Restoring a classic tractor requires stripping away its old paint and cleaning the surface thoroughly, which is both time-consuming and labor-intensive. To prep for new paint applications, this process includes power washing with chemical paint remover followed by spraying clean water rinse; repeat this several times until your tractor’s surface is ready for painting.
Kenny Ekstrom of northwest Iowa purchased a 1961 IH 560 diesel with an IH Turbo in poor condition when he purchased it in 2012. A local body shop repaired any dents in the hood before beginning the restoration process, which included Quandt Repair of Schleswig replacing the clutch and rear main seal replacement, steering shaft replacement, fuel pump installation, glow plug kit installation, and injection pump repair; special touches were also added such as emblem set decals for its turbo and chrome exhaust pipe installation. Now touring antique tractor shows throughout summer as well as attending plow day events organized by members – and all this beloved tractor now tours antique tractor shows while attending Plow Days organized by fellow members!
Coats Classic Tractors is an online store specializing in tractor parts and accessories located in Richmond, Virginia, that sells a selection of Mahindra Tractors, New Holland Equipment, STIHL Chainsaws, blowers and trimmers as well as Hustler Turf equipment. Their website is user-friendly, with detailed product descriptions for each product. Orders over $50 qualify for free shipping!
Turner, an Etowah County native and graduate of his high school’s welding program, takes great pleasure in creating small parts for half-scale tractors. He estimates spending up to 200 hours working on each pedal tractor he creates; his work was even featured in Toy Farmer magazine in July 2022! In addition to producing A-C Model G pedal tractors in half-scale form and Oliver 55 gas models, he also makes JI Case Massey Ferguson and Avery models as half-scale pieces.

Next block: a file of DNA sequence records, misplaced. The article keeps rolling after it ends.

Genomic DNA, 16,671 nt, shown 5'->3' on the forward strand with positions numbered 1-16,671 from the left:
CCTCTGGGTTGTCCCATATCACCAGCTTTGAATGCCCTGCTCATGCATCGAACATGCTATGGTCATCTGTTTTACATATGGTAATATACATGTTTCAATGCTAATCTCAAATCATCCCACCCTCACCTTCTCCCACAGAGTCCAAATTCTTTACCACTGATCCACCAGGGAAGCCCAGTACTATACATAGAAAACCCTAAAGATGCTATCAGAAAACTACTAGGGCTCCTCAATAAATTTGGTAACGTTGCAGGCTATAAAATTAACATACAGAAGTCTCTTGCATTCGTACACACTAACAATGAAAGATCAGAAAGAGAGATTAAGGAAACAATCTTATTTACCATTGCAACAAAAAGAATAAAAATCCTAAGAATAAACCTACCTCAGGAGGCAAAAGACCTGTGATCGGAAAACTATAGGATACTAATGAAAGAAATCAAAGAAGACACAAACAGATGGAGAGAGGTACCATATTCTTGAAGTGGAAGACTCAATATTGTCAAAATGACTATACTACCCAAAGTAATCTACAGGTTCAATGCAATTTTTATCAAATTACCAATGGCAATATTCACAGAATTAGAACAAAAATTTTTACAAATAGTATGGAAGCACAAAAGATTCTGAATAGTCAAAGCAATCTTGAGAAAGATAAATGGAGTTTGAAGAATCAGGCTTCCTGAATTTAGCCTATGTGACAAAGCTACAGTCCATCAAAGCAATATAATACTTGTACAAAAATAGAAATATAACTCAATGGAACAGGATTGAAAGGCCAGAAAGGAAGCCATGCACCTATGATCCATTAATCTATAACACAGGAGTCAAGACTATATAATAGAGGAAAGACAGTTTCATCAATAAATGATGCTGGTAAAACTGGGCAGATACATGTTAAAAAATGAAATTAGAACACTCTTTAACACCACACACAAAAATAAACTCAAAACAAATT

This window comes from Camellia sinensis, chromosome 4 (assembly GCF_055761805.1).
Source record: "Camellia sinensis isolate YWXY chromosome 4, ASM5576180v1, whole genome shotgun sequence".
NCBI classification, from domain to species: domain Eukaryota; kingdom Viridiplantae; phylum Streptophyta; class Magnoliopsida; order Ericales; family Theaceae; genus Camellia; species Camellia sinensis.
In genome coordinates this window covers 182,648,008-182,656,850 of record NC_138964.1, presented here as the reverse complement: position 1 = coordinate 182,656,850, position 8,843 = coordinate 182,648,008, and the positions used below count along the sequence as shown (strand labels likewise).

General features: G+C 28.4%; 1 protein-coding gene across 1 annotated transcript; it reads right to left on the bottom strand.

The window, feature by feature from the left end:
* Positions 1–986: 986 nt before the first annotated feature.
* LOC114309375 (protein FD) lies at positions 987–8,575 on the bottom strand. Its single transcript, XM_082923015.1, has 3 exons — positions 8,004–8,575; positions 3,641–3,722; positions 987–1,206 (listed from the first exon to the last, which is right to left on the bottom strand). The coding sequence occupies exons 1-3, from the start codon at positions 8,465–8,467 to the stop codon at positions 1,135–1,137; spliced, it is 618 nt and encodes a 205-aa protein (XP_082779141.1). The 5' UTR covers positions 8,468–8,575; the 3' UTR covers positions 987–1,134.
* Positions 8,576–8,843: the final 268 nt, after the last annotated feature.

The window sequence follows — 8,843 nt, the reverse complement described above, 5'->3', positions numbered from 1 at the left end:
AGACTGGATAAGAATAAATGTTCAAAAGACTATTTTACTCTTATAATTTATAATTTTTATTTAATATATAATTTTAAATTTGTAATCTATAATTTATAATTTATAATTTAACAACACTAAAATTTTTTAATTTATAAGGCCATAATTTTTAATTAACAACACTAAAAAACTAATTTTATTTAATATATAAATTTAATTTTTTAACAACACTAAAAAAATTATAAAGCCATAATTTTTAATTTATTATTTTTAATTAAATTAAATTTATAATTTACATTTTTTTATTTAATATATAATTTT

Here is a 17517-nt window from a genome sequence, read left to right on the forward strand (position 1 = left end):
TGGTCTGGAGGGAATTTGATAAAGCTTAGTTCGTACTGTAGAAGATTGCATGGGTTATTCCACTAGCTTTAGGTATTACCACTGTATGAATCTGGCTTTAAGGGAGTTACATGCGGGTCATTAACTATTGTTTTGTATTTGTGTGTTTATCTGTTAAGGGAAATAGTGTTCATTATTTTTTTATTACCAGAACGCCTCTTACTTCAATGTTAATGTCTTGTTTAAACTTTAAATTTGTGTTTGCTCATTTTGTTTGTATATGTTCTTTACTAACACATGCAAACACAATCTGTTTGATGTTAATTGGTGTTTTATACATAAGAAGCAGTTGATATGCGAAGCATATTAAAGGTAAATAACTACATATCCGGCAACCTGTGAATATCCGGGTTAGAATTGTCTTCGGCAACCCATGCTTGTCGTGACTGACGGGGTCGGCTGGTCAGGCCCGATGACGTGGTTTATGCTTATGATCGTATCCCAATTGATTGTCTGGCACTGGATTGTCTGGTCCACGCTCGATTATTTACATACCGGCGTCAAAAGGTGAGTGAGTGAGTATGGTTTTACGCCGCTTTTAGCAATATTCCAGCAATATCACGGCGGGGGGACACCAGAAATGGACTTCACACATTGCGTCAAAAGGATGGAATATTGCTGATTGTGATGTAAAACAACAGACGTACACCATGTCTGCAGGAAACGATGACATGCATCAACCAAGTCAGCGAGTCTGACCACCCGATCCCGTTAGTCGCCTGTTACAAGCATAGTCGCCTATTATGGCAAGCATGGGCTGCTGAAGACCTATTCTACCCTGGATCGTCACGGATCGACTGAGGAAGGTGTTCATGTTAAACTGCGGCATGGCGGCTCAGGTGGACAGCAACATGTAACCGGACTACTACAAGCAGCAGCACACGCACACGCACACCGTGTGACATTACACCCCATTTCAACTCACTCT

Turner employs a bead blasting cabinet to clean and prepare metal parts before painting, using rattle cans of IH red from Tractor Supply for smaller parts. He sends larger components like wheel centers, rims, and drawbar components to Lisbon Powder Coating to be sandblasted and powder coated before being painted. Turner advises anyone who uses additives to obtain material safety data sheets first.
An auction will soon take place for an impressive collection of antique tractors inherited from his father and currently owned by a banker, expected to fetch in excess of $400,000. While she almost sold them outright upon seeing potential buyers come through, instead, she decided to seek advice before proceeding with selling her tractors at auction – and was pleasantly surprised with the response she got!
George and June Schaaf Tractor and Truck Museum closed this year, leaving behind these historic machines from its collection. Of note was the 1917 Willmar Little Oak one-man tractor advertised with the catchphrase, “Thirty horses can’t do what the Big Four ’30’ can.” Designed to perform similar duties as its more powerful predecessors, its longevity makes it one of the most significant farm machines ever built.
Schaaf made his highest bid on a 1913 Hart-Parr 30-60 tractor, selling for $278,250 – coming second only to a Case 40/72S six-cylinder gas engine topped out at $293,000. Schaaf advertised its Big Four “30” tractor as being “The Tractor that Can Do What Thirty Horses Can’t,” an advertisement of which can be found here.
John Edgar from Heywood, Victoria, has an avid passion for early oil tractors, particularly plow tractors. At the sale, his prized purchase was a 1924 Minneapolis 35-70 for $258,500.